ARGENTINA is bringing in VAR technology – but players and coaches will reportedly be booked if they themselves try to persuade referees to call for a video replay.
This year’s Under-20 World Cup and Confederations Cup were the latest high-profile tournaments to test the system, whereby referees can review major incidents.
And now the technology, which is likely to be used in the 2018 World Cup finals and during the Premier League next season, is coming to South America.
Roy Nemer, who runs Argentina news website Mundo Albiceleste, tweeted today: “VAR to be introduced in Argentina.
“Was explained that if a player or coach ask for VAR, it’s automatic yellow card. Only refs call for it.”
All-time great Diego Maradona, whose infamous ‘Hand of God’ goal helped Argentina beat England 2-0 in the 1986 World Cup quarter-finals, is also backing VAR.
He told fifa.com: ” Technology brings transparency and quality, and it provides a positive outcome for teams who decide to attack and take risks.”
VAR – video assistant referee – involves three people studying four types of debatable decision.
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These are goals, including incidents in the build-up, penalties, red cards and mistaken identity in awarding cards.
The system can mainly be used in two in different ways – either the referee alone has the ability to refer decisions, or the VAR team themselves can notify the ref.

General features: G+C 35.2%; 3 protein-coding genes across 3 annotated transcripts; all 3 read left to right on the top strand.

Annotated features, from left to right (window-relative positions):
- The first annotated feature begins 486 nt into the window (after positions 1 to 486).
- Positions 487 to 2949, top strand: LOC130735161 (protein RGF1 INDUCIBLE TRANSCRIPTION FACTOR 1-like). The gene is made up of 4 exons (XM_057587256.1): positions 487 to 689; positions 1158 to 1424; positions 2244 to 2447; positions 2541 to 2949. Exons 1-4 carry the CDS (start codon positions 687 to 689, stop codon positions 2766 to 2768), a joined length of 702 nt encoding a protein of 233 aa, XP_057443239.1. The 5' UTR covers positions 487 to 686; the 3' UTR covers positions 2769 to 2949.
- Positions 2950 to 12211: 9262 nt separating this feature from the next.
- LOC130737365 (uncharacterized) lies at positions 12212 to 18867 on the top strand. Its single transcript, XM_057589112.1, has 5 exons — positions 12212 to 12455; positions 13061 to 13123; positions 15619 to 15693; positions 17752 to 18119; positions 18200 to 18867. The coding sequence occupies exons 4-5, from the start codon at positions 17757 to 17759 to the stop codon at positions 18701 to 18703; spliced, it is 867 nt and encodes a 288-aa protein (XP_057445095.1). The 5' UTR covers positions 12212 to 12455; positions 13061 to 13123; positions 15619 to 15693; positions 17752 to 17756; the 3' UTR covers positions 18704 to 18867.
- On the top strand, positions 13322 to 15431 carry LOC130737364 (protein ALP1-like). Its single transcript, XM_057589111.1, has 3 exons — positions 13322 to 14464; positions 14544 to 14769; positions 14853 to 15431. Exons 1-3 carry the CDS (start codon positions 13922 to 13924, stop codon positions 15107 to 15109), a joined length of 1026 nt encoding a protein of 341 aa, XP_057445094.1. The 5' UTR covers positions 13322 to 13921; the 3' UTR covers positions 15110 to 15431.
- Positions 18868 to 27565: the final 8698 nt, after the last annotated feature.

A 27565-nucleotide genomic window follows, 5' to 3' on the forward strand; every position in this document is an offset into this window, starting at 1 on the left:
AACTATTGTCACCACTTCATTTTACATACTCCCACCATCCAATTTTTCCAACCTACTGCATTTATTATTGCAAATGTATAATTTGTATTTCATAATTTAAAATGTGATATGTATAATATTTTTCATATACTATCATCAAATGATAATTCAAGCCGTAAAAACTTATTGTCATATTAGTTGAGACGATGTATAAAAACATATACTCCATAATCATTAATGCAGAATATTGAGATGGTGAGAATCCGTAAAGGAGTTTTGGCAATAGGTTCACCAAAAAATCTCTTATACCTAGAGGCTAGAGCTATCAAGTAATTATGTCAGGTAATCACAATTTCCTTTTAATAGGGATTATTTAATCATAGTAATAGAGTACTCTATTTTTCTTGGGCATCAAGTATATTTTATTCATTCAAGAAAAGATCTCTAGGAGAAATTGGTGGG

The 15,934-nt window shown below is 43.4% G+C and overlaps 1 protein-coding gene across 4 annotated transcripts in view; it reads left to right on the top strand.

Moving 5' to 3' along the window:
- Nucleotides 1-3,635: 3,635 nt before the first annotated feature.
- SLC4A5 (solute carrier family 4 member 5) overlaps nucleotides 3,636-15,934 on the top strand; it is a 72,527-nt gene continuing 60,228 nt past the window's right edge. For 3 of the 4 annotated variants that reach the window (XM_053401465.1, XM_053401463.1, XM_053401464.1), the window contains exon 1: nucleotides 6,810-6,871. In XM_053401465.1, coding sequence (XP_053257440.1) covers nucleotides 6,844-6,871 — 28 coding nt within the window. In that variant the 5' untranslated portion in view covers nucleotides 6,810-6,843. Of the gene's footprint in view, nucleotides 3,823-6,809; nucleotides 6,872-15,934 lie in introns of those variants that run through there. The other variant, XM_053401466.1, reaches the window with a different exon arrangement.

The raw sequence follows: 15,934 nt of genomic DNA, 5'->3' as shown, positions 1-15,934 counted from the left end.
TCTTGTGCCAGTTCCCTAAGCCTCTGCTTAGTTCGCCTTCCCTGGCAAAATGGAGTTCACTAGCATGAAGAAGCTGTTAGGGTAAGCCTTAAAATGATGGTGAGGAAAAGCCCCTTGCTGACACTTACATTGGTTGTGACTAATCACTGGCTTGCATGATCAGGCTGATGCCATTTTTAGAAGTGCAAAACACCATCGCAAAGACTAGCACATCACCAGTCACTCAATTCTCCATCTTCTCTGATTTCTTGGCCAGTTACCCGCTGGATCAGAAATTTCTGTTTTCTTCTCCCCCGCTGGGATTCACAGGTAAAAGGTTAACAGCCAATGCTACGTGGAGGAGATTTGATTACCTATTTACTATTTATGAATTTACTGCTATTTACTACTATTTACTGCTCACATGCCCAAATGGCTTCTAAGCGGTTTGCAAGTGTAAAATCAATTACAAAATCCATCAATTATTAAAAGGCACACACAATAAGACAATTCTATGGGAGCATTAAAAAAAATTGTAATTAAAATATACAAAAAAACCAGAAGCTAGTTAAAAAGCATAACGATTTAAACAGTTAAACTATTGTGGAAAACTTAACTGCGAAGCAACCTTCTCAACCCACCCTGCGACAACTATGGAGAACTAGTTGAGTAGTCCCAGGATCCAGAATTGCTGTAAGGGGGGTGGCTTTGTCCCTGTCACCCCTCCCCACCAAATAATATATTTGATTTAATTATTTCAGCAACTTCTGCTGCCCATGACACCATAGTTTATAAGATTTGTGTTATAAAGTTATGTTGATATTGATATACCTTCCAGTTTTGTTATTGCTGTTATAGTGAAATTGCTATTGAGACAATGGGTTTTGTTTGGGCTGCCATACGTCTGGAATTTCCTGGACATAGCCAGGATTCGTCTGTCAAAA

But only potentially “clear errors” can be assessed.
The referee then has three options once they get the VAR verdict.
They can stick with their original decision, overturn it, or review the incident themselves on a monitor.
VAR was first trialled in August 2016 when the reserve sides of MLS clubs New York Red Bulls and Orlando B met.
Now the MLS, Serie A in Italy and Australia’s A-League use it.
But former Arsenal defender Lee Dixon has been among the sternest critic of how refs apply VAR after several controversial decisions at this summer’s Confederations Cup.
He labelled the system a “shambles” and added: “If you look at sports that use VAR – we’re the laughing stock.”
Meanwhile, Maradona’s support for the system might be tough to take for those Three Lions’ fans whose memories go back 31 years to Mexico.
He said of his wrongly-allowed goal: “Obviously I think about it whenever I show my support for the use of technology.
“I thought about it and, sure, that goal wouldn’t have stood if technology had been around.
“And I’ll tell you something else – at the 1990 World Cup I used my hand to clear the ball off the line against the Soviet Union.
“We were lucky because the referee didn’t see it. You couldn’t use technology back then, but it’s a different story today.
“Let’s not forget that England won the World Cup in ‘66 with a shot that didn’t go over the line.
“Then it happened to them in 2010, when (Frank) Lampard’s shot crossed the line against Germany but wasn’t given.
“England had the ball and scored the goal they deserved, but Germany grew in confidence after that and it changed the match completely.
“There have been lots of incidents where World Cup history would have been different if technology had been used. It’s time to change all that.”
“People used to say that we’d waste a lot of time, that it would cause a lot of annoyance. But that’s not the case.”
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